“Optimising rumen function is key for improving daily liveweight gains in finishing cattle. To achieve this, particular attention must be paid to formulating a balanced ration. An example of this is a Feedmix high roughage mix; a complete finishing mix incorporating lightly milled barley, straw, protein concentrate, molasses and a unique rumen buffer, Alkacid. Farmers need to be aware of the cost per kilo gain, which they are achieving from their rations if they are looking to improve their financial margins,” said keynote speaker John Smith, Harbro nutritionist.
“Farmers are needing to be more conscious of what the market demands from them and should be looking to produce finished cattle to a specification, which the end consumer wants. Doing so will improve margins and generate a more competitive marketplace,” said Kathy Peebles from QMS.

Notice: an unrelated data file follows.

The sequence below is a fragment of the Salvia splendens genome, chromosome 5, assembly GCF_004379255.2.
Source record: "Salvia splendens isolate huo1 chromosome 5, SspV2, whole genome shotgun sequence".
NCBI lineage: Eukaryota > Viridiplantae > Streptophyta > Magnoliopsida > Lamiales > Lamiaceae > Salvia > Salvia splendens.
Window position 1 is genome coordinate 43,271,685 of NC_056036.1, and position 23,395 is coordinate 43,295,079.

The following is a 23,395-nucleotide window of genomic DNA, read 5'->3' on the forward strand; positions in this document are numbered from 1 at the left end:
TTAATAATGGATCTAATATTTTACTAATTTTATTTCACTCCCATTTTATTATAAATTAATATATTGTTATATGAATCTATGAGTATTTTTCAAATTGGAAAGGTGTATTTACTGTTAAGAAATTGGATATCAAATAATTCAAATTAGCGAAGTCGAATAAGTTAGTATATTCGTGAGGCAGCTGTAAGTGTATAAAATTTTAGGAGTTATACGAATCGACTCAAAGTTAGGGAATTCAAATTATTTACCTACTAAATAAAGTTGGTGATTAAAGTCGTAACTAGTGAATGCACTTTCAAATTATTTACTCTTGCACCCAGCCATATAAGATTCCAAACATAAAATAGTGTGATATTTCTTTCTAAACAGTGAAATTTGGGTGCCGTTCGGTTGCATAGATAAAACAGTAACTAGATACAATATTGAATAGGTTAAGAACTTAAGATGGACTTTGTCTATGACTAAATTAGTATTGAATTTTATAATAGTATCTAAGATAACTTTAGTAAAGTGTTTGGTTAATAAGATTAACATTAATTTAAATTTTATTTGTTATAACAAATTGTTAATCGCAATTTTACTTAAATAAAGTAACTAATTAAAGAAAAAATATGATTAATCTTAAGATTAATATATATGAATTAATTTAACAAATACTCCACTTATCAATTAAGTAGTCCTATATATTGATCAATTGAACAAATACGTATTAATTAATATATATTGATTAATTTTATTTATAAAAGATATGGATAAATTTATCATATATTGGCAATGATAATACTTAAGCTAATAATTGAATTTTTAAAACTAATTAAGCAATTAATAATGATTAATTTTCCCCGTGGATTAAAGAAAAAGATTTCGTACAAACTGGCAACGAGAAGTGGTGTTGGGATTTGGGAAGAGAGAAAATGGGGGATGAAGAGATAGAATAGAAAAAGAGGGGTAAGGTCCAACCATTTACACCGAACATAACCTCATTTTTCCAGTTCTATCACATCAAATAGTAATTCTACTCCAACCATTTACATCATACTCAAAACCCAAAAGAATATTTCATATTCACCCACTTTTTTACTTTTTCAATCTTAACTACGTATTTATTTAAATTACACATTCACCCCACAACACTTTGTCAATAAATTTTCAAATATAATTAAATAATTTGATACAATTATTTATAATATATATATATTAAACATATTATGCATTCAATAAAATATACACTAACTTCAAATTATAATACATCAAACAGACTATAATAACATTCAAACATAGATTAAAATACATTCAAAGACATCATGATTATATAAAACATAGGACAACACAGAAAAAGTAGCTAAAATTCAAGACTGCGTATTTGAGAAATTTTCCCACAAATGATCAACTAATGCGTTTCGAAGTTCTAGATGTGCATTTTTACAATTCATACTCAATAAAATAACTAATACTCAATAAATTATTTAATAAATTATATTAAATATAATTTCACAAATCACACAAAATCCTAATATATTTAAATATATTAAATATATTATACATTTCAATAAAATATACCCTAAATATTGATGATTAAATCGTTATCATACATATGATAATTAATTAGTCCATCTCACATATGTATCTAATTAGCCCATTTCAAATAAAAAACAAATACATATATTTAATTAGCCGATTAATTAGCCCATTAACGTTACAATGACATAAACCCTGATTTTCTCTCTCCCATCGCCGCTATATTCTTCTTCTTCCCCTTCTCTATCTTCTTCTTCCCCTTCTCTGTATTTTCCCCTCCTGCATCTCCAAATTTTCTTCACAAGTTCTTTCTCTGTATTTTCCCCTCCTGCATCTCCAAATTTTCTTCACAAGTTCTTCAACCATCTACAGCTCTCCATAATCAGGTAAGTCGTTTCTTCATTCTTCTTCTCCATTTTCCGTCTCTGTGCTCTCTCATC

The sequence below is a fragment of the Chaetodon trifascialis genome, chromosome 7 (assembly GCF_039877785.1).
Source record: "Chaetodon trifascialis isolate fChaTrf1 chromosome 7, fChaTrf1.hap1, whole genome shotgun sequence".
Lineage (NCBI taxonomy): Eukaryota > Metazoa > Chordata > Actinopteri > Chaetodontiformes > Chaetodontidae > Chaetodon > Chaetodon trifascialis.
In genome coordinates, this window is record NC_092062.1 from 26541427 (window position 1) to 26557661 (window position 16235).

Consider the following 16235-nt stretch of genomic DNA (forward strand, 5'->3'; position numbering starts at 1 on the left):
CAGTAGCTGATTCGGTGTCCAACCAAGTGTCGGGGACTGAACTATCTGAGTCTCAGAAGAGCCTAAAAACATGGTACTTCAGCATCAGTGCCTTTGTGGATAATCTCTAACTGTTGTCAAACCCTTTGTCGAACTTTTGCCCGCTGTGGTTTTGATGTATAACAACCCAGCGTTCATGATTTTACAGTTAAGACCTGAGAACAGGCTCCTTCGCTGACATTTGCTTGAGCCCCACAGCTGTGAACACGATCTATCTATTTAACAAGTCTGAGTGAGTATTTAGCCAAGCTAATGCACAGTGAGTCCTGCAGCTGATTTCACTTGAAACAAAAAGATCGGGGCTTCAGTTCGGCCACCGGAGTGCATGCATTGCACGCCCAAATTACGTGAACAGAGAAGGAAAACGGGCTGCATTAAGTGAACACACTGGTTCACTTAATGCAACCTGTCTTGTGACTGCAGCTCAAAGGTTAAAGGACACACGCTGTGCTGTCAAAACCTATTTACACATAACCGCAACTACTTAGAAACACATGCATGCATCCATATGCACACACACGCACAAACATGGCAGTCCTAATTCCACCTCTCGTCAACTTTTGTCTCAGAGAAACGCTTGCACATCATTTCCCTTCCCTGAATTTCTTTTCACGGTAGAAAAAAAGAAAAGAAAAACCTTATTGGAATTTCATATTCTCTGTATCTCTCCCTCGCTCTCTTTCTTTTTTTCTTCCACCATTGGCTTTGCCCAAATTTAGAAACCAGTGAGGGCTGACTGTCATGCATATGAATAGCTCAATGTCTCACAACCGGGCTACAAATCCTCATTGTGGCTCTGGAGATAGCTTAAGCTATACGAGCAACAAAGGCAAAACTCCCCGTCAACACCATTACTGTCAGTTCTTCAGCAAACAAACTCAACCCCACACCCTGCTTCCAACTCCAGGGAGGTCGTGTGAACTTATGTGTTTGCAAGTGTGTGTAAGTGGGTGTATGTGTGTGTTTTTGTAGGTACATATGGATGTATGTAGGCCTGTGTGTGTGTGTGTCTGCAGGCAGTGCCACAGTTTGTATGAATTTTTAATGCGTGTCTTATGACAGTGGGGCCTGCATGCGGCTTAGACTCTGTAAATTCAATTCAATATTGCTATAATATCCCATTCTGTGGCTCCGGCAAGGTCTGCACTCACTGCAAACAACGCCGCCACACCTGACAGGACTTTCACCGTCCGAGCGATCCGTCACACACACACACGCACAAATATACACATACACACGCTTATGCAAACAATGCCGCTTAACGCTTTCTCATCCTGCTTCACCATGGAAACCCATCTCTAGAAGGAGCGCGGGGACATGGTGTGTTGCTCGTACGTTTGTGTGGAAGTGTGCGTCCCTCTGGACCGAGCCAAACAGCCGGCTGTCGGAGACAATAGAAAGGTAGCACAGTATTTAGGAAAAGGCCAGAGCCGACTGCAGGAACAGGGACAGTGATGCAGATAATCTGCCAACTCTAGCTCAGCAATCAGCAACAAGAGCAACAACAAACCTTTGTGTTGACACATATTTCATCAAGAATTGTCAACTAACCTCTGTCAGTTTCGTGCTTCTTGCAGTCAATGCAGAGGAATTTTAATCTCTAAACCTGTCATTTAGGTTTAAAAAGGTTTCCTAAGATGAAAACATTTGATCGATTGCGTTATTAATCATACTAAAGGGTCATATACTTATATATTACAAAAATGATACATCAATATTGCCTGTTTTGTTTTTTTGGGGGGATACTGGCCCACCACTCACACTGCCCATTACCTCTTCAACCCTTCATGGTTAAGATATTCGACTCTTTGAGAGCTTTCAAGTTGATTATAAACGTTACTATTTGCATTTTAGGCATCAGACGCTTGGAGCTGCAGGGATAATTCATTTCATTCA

Heatheryhall bullocks head to McIntosh Donald killing out at 350-370kgs dwt, with any Angus beasts shunted to AK Stoddart at Ayr. The heifers are destined for PR Duff when they reach the desired 320-340kgs dwt.
“We tend to send in batches of 15-20 a week, but are sending 30 each week at the moment,” said Tommy.
When questioned on how the Taylor workforce get on all working together, Allan reported, “top knotch.” Mother Jean and sister Jennifer (29), who works as a Pharmacist at Wishaw General, both help out at lambing and with cattle passports. Jean, who has two and a half days working at the Bank of Scotland in Lanark, is book and record keeper. A full time worker has just been taken on for most of the tractor work. Any plans for the future? “Tommy’s getting married on October 5th,” piped up Jennifer, “You’ve got to add that!”